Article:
Danish-born film director Nicolas Winding Refn hit the mark with his directorial debut, the 1996 crime drama Pusher, a European hit that earned worldwide distribution. The film was such a success that Refn returned to it eight years later, shooting two sequels back to back. Refn's breakthrough in North America was 2011's Drive, with Ryan Gosling playing a getaway driver. The brutally violent follow-up, Only God Forgives, was a commercial miss, but Refn is back in U.S. theaters today with The Neon Demon, a hallucinatory look at the U.S. fashion industry, as seen through the eyes of a 16-year-old model (Elle Fanning) just arrived in L.A. Things get creepy, and then they become weird, and eventually they turn downright horrific. The film is divisive, but it's also one of the year's most highly stylized visual experiences. Here's what we know about its director, his frame of mind, and how The Neon Demon was made.

Refn didn't want to be a director. 

Refn says his cinephile parents were devotées of the French New Wave of filmmakers, leading him to rebel against that style of filmmaking. Instead, he told the DGA Quarterly, he embraced The Texas Chain Saw Massacre after catching a revival screening in New York City. "I realized: I don't want to be a director, I don't want to be a writer, I don't want to be a producer, I don't want to be a photographer, I don't want to be an editor, I don't want to be a sound man," he said. "I want to be all of them at once. And [Texas Chain Saw] proved that you can do it, because that movie is not a normal movie."

Budget? $5.5 million. 

Refn is candid about the budgets of his recent films. Drive was made for $10 million. Only God Forgives cost just under $4 million. And now The Neon Demon falls in between, at $5.5 million, Refn tells DeadlineAmong the difficulties presented by such a small budget is costuming — a problem for a film that's supposed to be set in a profligate high-fashion world. "It's easy to get your hands on clothing all over the world, but not necessarily editorial-style high fashion clothes," remarked costume designer Erin Benach to Fashionista. "That was one of our initial goals: How [were] we going to set the bar as high as possible for that with our limited budget and funds?"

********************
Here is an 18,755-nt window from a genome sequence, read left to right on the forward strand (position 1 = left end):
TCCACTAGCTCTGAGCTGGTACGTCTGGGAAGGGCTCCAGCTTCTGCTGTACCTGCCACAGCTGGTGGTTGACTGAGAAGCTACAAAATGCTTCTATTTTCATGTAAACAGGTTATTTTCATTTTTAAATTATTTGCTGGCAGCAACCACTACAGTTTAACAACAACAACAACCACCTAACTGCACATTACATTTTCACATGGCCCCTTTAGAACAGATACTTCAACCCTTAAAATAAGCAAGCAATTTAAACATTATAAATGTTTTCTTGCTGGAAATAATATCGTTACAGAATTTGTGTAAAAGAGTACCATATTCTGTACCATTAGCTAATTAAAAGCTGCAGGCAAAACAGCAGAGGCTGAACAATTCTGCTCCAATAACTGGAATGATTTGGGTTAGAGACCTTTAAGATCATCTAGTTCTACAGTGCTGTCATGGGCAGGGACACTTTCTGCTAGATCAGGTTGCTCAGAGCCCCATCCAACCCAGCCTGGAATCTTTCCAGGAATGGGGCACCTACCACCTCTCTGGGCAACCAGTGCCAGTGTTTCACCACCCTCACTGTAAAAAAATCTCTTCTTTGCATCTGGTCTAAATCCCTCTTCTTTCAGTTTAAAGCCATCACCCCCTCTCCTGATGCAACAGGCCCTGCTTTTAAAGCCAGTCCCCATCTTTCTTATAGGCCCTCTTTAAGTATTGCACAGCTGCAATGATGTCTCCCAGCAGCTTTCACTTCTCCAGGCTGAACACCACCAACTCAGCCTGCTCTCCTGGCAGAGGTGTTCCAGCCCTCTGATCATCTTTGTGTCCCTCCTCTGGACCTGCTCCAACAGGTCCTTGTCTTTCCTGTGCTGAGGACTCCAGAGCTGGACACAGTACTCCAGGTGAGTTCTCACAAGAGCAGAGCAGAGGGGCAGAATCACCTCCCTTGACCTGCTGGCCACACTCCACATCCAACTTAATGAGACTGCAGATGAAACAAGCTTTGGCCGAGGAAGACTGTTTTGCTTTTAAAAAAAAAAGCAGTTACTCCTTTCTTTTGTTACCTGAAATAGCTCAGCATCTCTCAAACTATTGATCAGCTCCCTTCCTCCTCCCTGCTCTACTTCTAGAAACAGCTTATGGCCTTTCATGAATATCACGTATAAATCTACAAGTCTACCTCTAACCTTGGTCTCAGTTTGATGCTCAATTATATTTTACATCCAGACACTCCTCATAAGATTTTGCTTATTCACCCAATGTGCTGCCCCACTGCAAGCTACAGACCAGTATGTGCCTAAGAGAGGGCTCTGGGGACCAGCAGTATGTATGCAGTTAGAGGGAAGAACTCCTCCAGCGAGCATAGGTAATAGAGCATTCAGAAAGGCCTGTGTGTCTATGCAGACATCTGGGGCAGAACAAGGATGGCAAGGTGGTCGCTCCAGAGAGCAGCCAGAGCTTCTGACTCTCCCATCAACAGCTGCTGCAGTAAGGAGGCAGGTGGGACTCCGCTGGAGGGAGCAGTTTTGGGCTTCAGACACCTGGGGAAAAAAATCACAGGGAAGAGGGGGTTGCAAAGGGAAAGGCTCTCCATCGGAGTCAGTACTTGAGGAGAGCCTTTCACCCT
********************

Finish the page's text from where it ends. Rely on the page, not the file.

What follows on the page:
Nicolas Winding Refn

Nicolas Winding Refn on set.

Refn does a lot of takes with few set-ups.

“I do very few setups,” he told The Guardian. “But once I have them, I can do what I enjoy, which is the same thing over and over.”

Refn hired women to help tell a women's story.

The Neon Demon deals with themes of female exploitation, narcissism and sexuality. Refn put women in key collaborative positions to bring the other gender's perspectives to his own scenario. Cinematographer Natasha Braier is an accomplished DP best known for Spanish language features (In the City of Sylvia, The Milk of Sorrow) and music videos for the likes of LCD Soundsystem and David Byrne and St. Vincent. And co-writers Polly Stenham and Mary Laws are playwrights. "The way [Braier] paid attention to the close-ups of the women — I doubt if you would have had the same interest or nuances if you had a man doing that," Refn told Sight & Sound magazine (in an interview that's not available online).

Nicolas Winding Refn and DP Natasha Braier

Refn and cinematographer Natasha Braier.

Hard looks, soft lenses.

Though Refn's imagery is bright, colorful and sometimes severe, there is a haze around the edges that gives scenes the dreamy quality of fairy tales. That look comes down partly to the Cooke Xtal Express lenses — rehoused lenses featuring glass dating to the 1930s modified by Joe Dunton for anamorphic shooting in the 1980s. The same glass was also used to shoot Ex Machina and the opening sequence of Guardians of the Galaxy. "We tested six different types of anamorphic lenses on the soft side of the spectrum," Braier, who shot with the ARRI Alexa XT Plus, told Moviemaker. "I wanted to find the ones that were the most cosmetic for the skin tones." Refn said it was key to get that look in camera since the film's budget precluded tweaking each shot in the DI. (Panavision C Series primes and a 50–95mm zoom were also used.)